Skip to main content
Intellect

William Walton's “Belshazzar’s Feast” to be performed at BYU Nov. 9-10

By Philharmonic Orchestra, BYU Singers, Concert Choir

The School of Music at Brigham Young University will present “Belshazzar’s Feast” performed by a combined ensemble of the BYU Philharmonic Orchestra, the BYU Singers and the BYU Concert Choir on Friday and Saturday, Nov. 9-10, at 7:30 p.m. in the de Jong Concert Hall.

Admission to the performance will be $10, or $7 with a BYU or student ID. Tickets can be purchased at the Fine Arts Ticket Office, by calling (801) 422-4322 or by visiting performances.byu.edu.

“Belshazzar’s Feast” is an oratorio written by William Walton and first performed in 1931. Based on the Book of Daniel, it tells the story of the Jews’ Babylonian captivity and the regaining of their freedom after the miraculous downfall of Belshazzar and the Babylonian kingdom.

Kory Katseanes directs the Philharmonic Orchestra, Ronald Staheli conducts the BYU Singers and Rosalind Hall is the director of the Concert Choir.

For more information, contact Ken Crossley at (801) 422-9348.

Writer: Aaron Searle

Related Articles
data-content-type="article"
July 28, 2021
A team of BYU biologists has been tracking dragonflies around the world, from Vietnam to the islands of Vanuatu. Their goal is to piece together the first-ever phylogenic tree of all 6,300 known species and their ancestors.
overrideBackgroundColorOrImage= overrideTextColor= overrideTextAlignment= overrideCardHideSection=false overrideCardHideByline=false overrideCardHideDescription=false overridebuttonBgColor= overrideButtonText= overrideTextAlignment=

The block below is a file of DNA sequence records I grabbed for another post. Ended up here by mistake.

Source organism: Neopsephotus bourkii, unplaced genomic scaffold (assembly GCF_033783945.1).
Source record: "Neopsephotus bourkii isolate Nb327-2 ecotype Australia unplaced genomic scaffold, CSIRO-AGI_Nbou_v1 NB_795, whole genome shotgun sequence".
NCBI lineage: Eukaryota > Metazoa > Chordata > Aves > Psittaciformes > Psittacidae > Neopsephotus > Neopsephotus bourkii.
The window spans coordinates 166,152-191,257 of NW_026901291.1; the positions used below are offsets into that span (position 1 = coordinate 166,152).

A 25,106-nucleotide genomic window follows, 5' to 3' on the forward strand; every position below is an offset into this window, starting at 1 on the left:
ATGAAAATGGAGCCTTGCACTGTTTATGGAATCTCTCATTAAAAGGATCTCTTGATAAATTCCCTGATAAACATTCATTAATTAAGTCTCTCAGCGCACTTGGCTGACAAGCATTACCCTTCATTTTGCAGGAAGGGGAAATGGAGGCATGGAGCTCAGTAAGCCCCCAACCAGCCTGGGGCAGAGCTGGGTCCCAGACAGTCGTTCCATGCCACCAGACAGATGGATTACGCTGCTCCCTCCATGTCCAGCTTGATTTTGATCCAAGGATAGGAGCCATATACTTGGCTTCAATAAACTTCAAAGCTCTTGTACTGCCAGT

data-content-type="article"
July 27, 2021
Amy Jensen, associate dean of the College of Fine Arts and Communications, delivered Tuesday’s forum address. She spoke on why our bodies matter in today’s digital world. More specifically, she explained that being more intentional about how we use and where we place our bodies can help us grow and cultivate a deeper understanding of others.
overrideBackgroundColorOrImage= overrideTextColor= overrideTextAlignment= overrideCardHideSection=false overrideCardHideByline=false overrideCardHideDescription=false overridebuttonBgColor= overrideButtonText= overrideTextAlignment=
data-content-type="article"
July 25, 2021
New research finds that children who engaged with princess culture were more likely to hold progressive views about women and subscribe less to attitudes of toxic masculinity.
overrideBackgroundColorOrImage= overrideTextColor= overrideTextAlignment= overrideCardHideSection=false overrideCardHideByline=false overrideCardHideDescription=false overridebuttonBgColor= overrideButtonText= overrideTextAlignment=
overrideBackgroundColorOrImage= overrideTextColor= overrideTextAlignment= overrideCardHideSection=false overrideCardHideByline=false overrideCardHideDescription=false overridebuttonBgColor= overrideButtonText=